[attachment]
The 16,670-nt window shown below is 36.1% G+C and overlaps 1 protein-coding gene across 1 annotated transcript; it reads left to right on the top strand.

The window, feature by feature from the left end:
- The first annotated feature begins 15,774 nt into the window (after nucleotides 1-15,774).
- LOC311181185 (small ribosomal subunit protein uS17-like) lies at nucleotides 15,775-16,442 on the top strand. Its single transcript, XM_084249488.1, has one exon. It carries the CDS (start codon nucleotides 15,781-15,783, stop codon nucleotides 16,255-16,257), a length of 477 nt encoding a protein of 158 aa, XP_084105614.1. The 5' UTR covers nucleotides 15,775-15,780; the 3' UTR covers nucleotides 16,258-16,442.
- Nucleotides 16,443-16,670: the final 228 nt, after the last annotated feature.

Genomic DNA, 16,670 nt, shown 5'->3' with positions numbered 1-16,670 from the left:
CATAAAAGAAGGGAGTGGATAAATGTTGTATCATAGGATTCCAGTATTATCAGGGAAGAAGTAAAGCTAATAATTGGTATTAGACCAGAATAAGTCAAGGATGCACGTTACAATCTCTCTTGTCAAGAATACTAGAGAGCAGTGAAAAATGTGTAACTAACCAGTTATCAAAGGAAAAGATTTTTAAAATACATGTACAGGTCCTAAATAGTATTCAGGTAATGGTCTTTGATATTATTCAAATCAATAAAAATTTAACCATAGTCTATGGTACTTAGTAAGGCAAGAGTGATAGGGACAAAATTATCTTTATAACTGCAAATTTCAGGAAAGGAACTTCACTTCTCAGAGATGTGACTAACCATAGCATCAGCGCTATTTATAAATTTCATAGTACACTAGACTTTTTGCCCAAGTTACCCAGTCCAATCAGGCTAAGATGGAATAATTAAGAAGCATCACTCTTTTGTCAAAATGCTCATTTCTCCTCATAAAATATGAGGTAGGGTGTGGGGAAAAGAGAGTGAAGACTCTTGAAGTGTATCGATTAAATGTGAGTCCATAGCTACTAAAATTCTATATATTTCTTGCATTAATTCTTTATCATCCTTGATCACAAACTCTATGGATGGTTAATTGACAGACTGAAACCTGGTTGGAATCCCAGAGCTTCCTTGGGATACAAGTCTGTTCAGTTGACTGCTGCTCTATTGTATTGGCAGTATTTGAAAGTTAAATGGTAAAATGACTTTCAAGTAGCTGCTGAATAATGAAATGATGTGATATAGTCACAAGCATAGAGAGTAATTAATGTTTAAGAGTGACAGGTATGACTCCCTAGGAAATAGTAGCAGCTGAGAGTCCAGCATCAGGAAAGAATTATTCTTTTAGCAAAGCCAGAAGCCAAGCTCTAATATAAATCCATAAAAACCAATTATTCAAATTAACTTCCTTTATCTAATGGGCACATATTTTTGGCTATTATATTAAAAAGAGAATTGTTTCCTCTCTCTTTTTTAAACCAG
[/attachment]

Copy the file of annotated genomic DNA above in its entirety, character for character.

The 16,670-nt window shown below is 36.1% G+C and overlaps 1 protein-coding gene across 1 annotated transcript; it reads left to right on the top strand.

The window, feature by feature from the left end:
- The first annotated feature begins 15,774 nt into the window (after nucleotides 1-15,774).
- LOC311181185 (small ribosomal subunit protein uS17-like) lies at nucleotides 15,775-16,442 on the top strand. Its single transcript, XM_084249488.1, has one exon. It carries the CDS (start codon nucleotides 15,781-15,783, stop codon nucleotides 16,255-16,257), a length of 477 nt encoding a protein of 158 aa, XP_084105614.1. The 5' UTR covers nucleotides 15,775-15,780; the 3' UTR covers nucleotides 16,258-16,442.
- Nucleotides 16,443-16,670: the final 228 nt, after the last annotated feature.

Genomic DNA, 16,670 nt, shown 5'->3' with positions numbered 1-16,670 from the left:
CATAAAAGAAGGGAGTGGATAAATGTTGTATCATAGGATTCCAGTATTATCAGGGAAGAAGTAAAGCTAATAATTGGTATTAGACCAGAATAAGTCAAGGATGCACGTTACAATCTCTCTTGTCAAGAATACTAGAGAGCAGTGAAAAATGTGTAACTAACCAGTTATCAAAGGAAAAGATTTTTAAAATACATGTACAGGTCCTAAATAGTATTCAGGTAATGGTCTTTGATATTATTCAAATCAATAAAAATTTAACCATAGTCTATGGTACTTAGTAAGGCAAGAGTGATAGGGACAAAATTATCTTTATAACTGCAAATTTCAGGAAAGGAACTTCACTTCTCAGAGATGTGACTAACCATAGCATCAGCGCTATTTATAAATTTCATAGTACACTAGACTTTTTGCCCAAGTTACCCAGTCCAATCAGGCTAAGATGGAATAATTAAGAAGCATCACTCTTTTGTCAAAATGCTCATTTCTCCTCATAAAATATGAGGTAGGGTGTGGGGAAAAGAGAGTGAAGACTCTTGAAGTGTATCGATTAAATGTGAGTCCATAGCTACTAAAATTCTATATATTTCTTGCATTAATTCTTTATCATCCTTGATCACAAACTCTATGGATGGTTAATTGACAGACTGAAACCTGGTTGGAATCCCAGAGCTTCCTTGGGATACAAGTCTGTTCAGTTGACTGCTGCTCTATTGTATTGGCAGTATTTGAAAGTTAAATGGTAAAATGACTTTCAAGTAGCTGCTGAATAATGAAATGATGTGATATAGTCACAAGCATAGAGAGTAATTAATGTTTAAGAGTGACAGGTATGACTCCCTAGGAAATAGTAGCAGCTGAGAGTCCAGCATCAGGAAAGAATTATTCTTTTAGCAAAGCCAGAAGCCAAGCTCTAATATAAATCCATAAAAACCAATTATTCAAATTAACTTCCTTTATCTAATGGGCACATATTTTTGGCTATTATATTAAAAAGAGAATTGTTTCCTCTCTCTTTTTTAAACCAG